The thought of your loved one being restrained in a nursing home is heartbreaking.  Nursing home patients are frequently restrained when it is not necessary, which has caused this topic to be the center of many heated debates.

Physical restraints include belts, vests, pelvic ties, specialized chairs, wrist restraints, lap belts and bed side rails.  The overuse of such restraints is cruel and can put the nursing home resident in danger.  When restraints are used in nursing homes, injuries frequently occur.  Restraint injuries include:

• Broken bones
• Bedsores
• Bruises
• Suffocation
• Emotional stress

Even though the use of physical restraints in nursing homes and other assisted living facilities is not prohibited by law, they are often overused or utilized for the wrong purpose.  For example, restraints should not be used as punishment or for convenience.  Nursing homes that are understaffed are often guilty of restraining patients to make their work easier. 

Physical restraints in assisted living facilities and nursing homes should only be used to treat a medical condition.  If a restraint is needed for the nursing home patient, the facility should be careful when determining how it will be used and should take measures to protect the patient’s safety.  An assessment should be made for that particular nursing home patient before using the physical restraint.  The assessment should include a review of the resident’s history, physical examination, environmental characteristics and if all alternatives to the restraint have been explored.

Restraints are sometimes necessary to protect the nursing home patient, but they should never be misused.  A doctor should be the one to recommend the restraint and it should only be used if it will assist the resident in reaching a higher level of functioning.  According to the American Medical Directors’ Association, examples of appropriate restraint include the following:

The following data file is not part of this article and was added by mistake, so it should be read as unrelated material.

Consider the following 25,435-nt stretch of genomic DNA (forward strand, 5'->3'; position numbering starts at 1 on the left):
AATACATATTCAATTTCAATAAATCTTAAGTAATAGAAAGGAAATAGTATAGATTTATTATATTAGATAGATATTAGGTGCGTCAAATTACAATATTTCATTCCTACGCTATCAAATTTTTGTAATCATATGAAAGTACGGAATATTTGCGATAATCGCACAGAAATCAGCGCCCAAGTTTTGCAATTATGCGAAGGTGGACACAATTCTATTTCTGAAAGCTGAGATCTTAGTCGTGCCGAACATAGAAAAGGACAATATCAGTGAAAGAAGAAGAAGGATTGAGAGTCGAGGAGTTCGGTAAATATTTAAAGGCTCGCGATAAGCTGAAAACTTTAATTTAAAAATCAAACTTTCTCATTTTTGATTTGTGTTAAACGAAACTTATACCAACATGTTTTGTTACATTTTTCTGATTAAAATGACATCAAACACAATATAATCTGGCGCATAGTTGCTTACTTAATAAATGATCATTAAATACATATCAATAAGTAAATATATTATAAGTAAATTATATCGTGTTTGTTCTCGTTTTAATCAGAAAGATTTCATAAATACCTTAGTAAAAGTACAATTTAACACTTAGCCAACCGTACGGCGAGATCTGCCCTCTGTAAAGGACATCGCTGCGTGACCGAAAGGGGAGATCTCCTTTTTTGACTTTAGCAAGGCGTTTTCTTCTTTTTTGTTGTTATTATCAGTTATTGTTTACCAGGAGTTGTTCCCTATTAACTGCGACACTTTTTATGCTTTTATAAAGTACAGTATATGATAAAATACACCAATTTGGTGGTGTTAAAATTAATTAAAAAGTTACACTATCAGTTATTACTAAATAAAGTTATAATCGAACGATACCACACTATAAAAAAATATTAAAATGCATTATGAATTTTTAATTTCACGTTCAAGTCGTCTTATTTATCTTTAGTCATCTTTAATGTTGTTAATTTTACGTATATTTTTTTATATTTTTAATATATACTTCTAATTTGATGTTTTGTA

• “Using a restraint for several days to allow a confused resident to receive essential intravenous fluids or medications.
• Using positioning devices such as special seat cushions that help the resident to sit properly but that may not allow the resident to get up without help.”

If you have discovered that your family member is being unnecessarily restrained by the nursing home, you need to contact a Kentucky nursing home abuse attorney immediately.  Certain actions may be needed to protect your loved one from further abuse and/or nursing home neglect.  Contact the experienced nursing home abuse lawyers at Gray and White Law at 1-502-210-8942 or 1-888-450-4456 for legal advice.  We are experienced in handling nursing home abuse cases in Kentucky.

Matthew L. White
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Founder & Partner of Louisville Personal Injury Law Firm Gray & White Law

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